What I’m Up To:
On Saturday June 17, the town of Easton will host the second annual Delmarva Pride Festival, and I’m thrilled to announce that Shore Lit will be participating with a Pride Pop-Up Bookshop celebrating queer stories for everyone.
We’re partnering with our friends at The Ivy, the cherished Baltimore bookstore, whose brilliant booksellers have put together a stellar collection of titles with queer and trans themes for you to browse and shop. There is truly something for everyone: romance, sci-fi, memoir, children’s, YA, poetry, literary fiction… you name it.
We’re especially excited that award-winning author and illustrator Elizabeth Lilly will be joining us in the afternoon to chat and sign books! Elizabeth’s work for children deals with the difficulty of understanding and loving yourself: Geraldine is about a lonely giraffe navigating life in a human school, while Let Me Fix You a Plate is about the food and love in her dual Colombian and American cultures. Elizabeth finds pride and joy in her identity as a lesbian, bi-racial, Colombian Latina, and she’s put together a curated capsule featuring some of her own favorite inspiring YA and picture books. Stop by and say hi!
What I’m Up To:
I think a lot about what life in a rural community offers us that life in the city can’t. When I left New York, I hoped I would be trading quantity for quality. That has turned out to be true for me.
While I had access to so much in New York, I found, after a while, that I wasn’t really absorbing any of it. For me, the gift of living in a small town is time and attention. Both are more abundant here, and I can afford to be more generous with each than I ever could in the city. My life is richer as a result.
The same principle applies to Shore Lit. As a one-person organization, I will never be able to produce the number of events a great city bookstore does. But that was never the point. My hope in starting Shore Lit was to offer this community a way to connect through literature—to read excellent books we may not have otherwise discovered, and to discuss the ideas presented in those books with our neighbors in a setting that encourages curiosity. It’s about the conversations, as much as it’s about the content.
With that in mind, I’m experimenting with a new community conversation series this summer. Academy Art Museum Director Sarah Jesse and I will be leading a Summer Book Club in the AAM galleries—one book each month that coincides with the themes of an AAM exhibition.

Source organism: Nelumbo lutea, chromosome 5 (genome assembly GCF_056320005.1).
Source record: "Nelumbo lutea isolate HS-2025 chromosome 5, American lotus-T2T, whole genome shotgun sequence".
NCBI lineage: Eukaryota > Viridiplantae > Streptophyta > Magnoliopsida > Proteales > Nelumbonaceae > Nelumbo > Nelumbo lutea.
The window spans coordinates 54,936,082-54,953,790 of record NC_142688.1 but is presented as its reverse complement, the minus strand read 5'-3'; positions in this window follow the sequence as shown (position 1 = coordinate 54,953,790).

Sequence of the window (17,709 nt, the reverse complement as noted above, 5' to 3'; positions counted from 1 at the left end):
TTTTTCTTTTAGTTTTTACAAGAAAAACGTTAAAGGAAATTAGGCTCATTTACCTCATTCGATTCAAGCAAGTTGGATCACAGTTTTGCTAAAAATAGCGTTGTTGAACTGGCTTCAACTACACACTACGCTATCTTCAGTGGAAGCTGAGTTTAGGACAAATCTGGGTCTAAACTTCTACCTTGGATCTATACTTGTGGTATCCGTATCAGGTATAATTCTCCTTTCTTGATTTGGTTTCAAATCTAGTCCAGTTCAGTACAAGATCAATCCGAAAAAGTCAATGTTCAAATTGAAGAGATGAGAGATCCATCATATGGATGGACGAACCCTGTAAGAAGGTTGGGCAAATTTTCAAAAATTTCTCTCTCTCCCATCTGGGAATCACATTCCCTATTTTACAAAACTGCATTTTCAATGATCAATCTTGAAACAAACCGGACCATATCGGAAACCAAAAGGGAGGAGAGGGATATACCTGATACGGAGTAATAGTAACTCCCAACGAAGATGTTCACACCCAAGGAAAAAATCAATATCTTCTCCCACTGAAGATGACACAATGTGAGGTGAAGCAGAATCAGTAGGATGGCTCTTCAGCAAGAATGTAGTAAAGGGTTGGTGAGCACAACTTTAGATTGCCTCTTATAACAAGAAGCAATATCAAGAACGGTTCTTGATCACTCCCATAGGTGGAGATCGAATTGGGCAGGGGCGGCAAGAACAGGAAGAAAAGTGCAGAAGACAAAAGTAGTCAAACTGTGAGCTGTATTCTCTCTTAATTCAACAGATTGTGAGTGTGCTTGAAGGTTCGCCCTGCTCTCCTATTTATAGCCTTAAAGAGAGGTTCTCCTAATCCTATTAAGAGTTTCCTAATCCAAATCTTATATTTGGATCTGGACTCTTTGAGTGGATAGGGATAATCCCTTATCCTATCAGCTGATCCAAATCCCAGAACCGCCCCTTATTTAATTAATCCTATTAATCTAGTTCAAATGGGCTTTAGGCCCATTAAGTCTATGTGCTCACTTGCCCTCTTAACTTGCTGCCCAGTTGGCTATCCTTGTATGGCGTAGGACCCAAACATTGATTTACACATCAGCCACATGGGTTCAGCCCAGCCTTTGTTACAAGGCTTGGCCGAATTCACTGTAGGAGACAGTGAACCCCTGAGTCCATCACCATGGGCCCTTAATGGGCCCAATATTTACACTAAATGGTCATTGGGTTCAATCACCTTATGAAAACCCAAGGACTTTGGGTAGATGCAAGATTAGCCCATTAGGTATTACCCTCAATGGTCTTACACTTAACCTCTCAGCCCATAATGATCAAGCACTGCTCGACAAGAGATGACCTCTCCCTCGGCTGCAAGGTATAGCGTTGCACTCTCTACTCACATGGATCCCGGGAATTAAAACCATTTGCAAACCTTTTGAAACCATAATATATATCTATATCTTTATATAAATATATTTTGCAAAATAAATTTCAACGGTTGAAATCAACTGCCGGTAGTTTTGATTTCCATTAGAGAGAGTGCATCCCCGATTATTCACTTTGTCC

These conversations will be intimate, 15 to 20 people tops (depending on the size of the gallery), giving participants the chance to connect with one another and to share their responses, interpretations, and questions about the work—both the art work on the walls, and the text we’re reading. Sarah and I will give some background on each, and we’ll offer some guided questions, but we won’t be lecturing. We imagine these as facilitated conversations, rather than formal talks. All are free (though registration is required for planning purposes), and books are available for purchase at AAM. I hope you’ll join us!
What I’m Up To:
I came late to poetry. Though I was always a hungry reader, the poetry I was exposed to in school was old and, it seemed to me then, boring. I didn’t get it. It wasn’t until I was in graduate school for creative writing, when I was suddenly surrounded by young writers talking seriously about craft and constantly swapping their favorite poems, that I began to really read it. I’ve come to love poetry’s mix of playfulness and precision. It’s still the genre I have to work hardest at, but it’s now as essential to my reading life as prose.
So this year, in celebration of National Poetry Month, I’m particularly excited to be partnering with the Talbot County Free Library and The Shore Poetry journal to present a special eco-poetry event. We’re bringing together fifteen fantastic poets—all previous contributors to The Shore Poetry—on Earth Day to share work that engages with the theme of place and our human impact on it.
Even if you don’t think you’re a “poetry person” (maybe especially if you don’t think you’re a poetry person), I hope you’ll join us for this fun, casual event. Come as you are, stay for one poem or the whole show, and check out some of the most exciting contemporary poetry being created in our region.